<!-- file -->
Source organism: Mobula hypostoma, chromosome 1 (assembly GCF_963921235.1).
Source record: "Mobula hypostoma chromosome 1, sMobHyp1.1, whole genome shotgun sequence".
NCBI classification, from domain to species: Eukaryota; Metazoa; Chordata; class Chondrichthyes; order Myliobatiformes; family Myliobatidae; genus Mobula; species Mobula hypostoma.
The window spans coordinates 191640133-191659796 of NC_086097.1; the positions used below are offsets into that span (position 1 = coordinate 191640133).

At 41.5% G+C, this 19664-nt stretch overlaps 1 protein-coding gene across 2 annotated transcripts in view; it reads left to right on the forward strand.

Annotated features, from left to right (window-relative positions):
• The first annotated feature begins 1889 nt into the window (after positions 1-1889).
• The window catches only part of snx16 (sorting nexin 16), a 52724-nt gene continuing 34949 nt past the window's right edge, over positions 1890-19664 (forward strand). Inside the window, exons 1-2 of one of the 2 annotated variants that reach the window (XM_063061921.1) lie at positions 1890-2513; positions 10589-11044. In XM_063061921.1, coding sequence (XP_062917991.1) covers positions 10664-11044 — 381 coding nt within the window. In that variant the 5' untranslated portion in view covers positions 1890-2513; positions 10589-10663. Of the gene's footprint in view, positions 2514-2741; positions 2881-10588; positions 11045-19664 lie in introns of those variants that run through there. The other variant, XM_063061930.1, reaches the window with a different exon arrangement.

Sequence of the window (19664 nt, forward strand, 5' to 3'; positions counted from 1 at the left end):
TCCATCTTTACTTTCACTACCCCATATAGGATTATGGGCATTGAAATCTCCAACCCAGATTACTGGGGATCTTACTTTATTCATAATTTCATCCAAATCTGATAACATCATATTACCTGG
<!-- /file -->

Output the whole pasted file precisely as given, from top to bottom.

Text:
Source organism: Mobula hypostoma, chromosome 1 (assembly GCF_963921235.1).
Source record: "Mobula hypostoma chromosome 1, sMobHyp1.1, whole genome shotgun sequence".
NCBI classification, from domain to species: Eukaryota; Metazoa; Chordata; class Chondrichthyes; order Myliobatiformes; family Myliobatidae; genus Mobula; species Mobula hypostoma.
The window spans coordinates 191640133-191659796 of NC_086097.1; the positions used below are offsets into that span (position 1 = coordinate 191640133).

At 41.5% G+C, this 19664-nt stretch overlaps 1 protein-coding gene across 2 annotated transcripts in view; it reads left to right on the forward strand.

Annotated features, from left to right (window-relative positions):
• The first annotated feature begins 1889 nt into the window (after positions 1-1889).
• The window catches only part of snx16 (sorting nexin 16), a 52724-nt gene continuing 34949 nt past the window's right edge, over positions 1890-19664 (forward strand). Inside the window, exons 1-2 of one of the 2 annotated variants that reach the window (XM_063061921.1) lie at positions 1890-2513; positions 10589-11044. In XM_063061921.1, coding sequence (XP_062917991.1) covers positions 10664-11044 — 381 coding nt within the window. In that variant the 5' untranslated portion in view covers positions 1890-2513; positions 10589-10663. Of the gene's footprint in view, positions 2514-2741; positions 2881-10588; positions 11045-19664 lie in introns of those variants that run through there. The other variant, XM_063061930.1, reaches the window with a different exon arrangement.

Sequence of the window (19664 nt, forward strand, 5' to 3'; positions counted from 1 at the left end):
TCCATCTTTACTTTCACTACCCCATATAGGATTATGGGCATTGAAATCTCCAACCCAGATTACTGGGGATCTTACTTTATTCATAATTTCATCCAAATCTGATAACATCATATTACCTGG